The story so far: The Russian invasion of Ukraine seems to have brought to the forefront some other disputes that Russia has with the West’s allies. On April 22, Japan’s Diplomatic Bluebook for 2022 described the Kuril Islands (which Japan calls the Northern Territories and Russia as the South Kurils) as being under Russia’s “illegal occupation”. This is the first time in about two decades that Japan has used this phrase to describe the dispute over the Kuril Islands. Japan had been using softer language since 2003, saying that the dispute over the islands was the greatest concern in Russia-Japan bilateral ties.
These are a set of four islands situated between the Sea of Okhotsk and the Pacific Ocean near the north of Japan's northernmost prefecture, Hokkaido. Both Moscow and Tokyo claim sovereignty over them though the islands have been under Russian control since the end of World War II. The Soviet Union had seized the islands at the end of World War II and by 1949 had expelled its Japanese residents. Tokyo claims that the disputed islands have been part of Japan since the early 19th century.
According to Tokyo, Japan’s sovereignty over the islands is confirmed by several treaties like the Shimoda Treaty of 1855, the 1875 Treaty for the exchange of Sakhalin for the Kuril Islands (Treaty of St. Petersburg), and the Portsmouth Treaty of 1905 signed after the Russo-Japanese war of 1904-05 which Japan had won. Russia, on the other hand, claims the Yalta Agreement (1945) and the Potsdam Declaration (1945) as proof of its sovereignty and argues that the San Francisco Treaty of 1951 is legal evidence that Japan had acknowledged Russian sovereignty over the islands. Under Article 2 of the treaty, Japan had “renounced all right, title and claim to the Kuril Islands.”
However, Japan argues that the San Francisco Treaty cannot be used here as the Soviet Union never signed the peace treaty. Japan also refuses to concede that the four disputed islands were in fact part of the Kuril chain. In fact, Japan and Russia are technically still at war because they have not signed a peace treaty after World War II. In 1956, during Japanese Prime Minister Ichiro Hatoyama’s visit to the Soviet Union, it was suggested that two of the four islands would be returned to Japan once a peace treaty was signed. However, persisting differences prevented the signing of a peace treaty though the two countries signed the Japan-Soviet Joint Declaration, which restored diplomatic relations between the two nations. The Soviet Union later hardened its position, even refusing to recognise that a territorial dispute existed with Japan. It was only in 1991 during Mikhail Gorbachev’s visit to Japan that the USSR recognised that the islands were the subject of a territorial dispute.
Since 1991, there have been many attempts to resolve the dispute and sign a peace treaty. The most recent attempt was under Prime Minister Shinzo Abe when joint economic development of the disputed islands was explored. In fact, both countries had agreed to have bilateral negotiations based on the 1956 Japan-Soviet Joint Declaration. Russia was even willing to give back two islands, the Shikotan Island and the Habomai islets, to Japan after the conclusion of a peace treaty as per the 1956 declaration. Japan’s attempt to improve ties with Russia was driven by its need to diversify energy sources and Russia by its need to diversify its basket of buyers and bring in foreign investments. But nationalist sentiments on both sides prevented resolution of the dispute.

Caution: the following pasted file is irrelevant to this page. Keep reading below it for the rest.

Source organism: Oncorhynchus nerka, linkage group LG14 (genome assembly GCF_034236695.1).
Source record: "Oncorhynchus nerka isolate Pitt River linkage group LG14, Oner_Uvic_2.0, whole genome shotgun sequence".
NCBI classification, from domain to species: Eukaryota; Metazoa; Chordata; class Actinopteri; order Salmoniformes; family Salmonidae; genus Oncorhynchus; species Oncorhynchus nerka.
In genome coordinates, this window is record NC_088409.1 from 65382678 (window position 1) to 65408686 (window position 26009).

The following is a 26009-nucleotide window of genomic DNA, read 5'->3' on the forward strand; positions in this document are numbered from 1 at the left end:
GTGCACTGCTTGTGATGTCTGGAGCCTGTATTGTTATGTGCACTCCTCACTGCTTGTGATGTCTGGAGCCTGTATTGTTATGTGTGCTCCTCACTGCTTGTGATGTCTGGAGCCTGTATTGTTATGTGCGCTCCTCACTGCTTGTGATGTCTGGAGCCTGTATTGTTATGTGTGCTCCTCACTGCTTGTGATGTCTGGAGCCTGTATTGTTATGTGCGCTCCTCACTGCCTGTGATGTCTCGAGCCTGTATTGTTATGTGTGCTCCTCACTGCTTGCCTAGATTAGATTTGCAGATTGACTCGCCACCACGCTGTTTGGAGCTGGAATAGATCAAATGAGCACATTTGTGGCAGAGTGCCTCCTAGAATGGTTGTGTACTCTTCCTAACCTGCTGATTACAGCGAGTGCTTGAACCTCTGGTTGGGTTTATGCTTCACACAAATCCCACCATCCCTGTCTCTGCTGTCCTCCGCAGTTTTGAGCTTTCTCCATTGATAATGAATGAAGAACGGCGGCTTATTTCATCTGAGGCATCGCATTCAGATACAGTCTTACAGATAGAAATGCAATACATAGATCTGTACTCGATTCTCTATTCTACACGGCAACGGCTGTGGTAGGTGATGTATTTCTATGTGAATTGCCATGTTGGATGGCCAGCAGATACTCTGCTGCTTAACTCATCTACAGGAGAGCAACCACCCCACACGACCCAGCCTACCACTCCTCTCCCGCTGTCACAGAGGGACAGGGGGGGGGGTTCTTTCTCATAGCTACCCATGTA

Soon after the Russian invasion of Ukraine, Japan made its unhappiness with Russia clear with its Foreign Minister Hideki Uyama, saying that Russia had “occupied” the southern part of the Kuril Islands, thereby violating international law.
Japan has been among the most steadfast of Western allies in denouncing Russian aggression and punishing it with sanctions. The April 22 statement in its Diplomatic Bluebook will further damage relations between the two countries. Japan has probably been spurred by its fears of a Russia-China alliance as Japan itself has territorial disputes and an uneasy history with China.
Secondly, Japan might have felt that this is a good opportunity to further isolate Russia and paint it as a “habitual offender” of international law.
Finally, Tokyo might have been prompted to take this position as it feels that the invasion of Ukraine proves that getting back the Kuril Islands is a lost cause.
Japan’s policy shift on the Kuril Islands will only embitter bilateral relations with Russia while advancing the possibility of its two neighbours, China and Russia, coming together against it.
Uma Purushothaman is Assistant Professor (Senior Scale) at the Department of International Relations, Central University of Kerala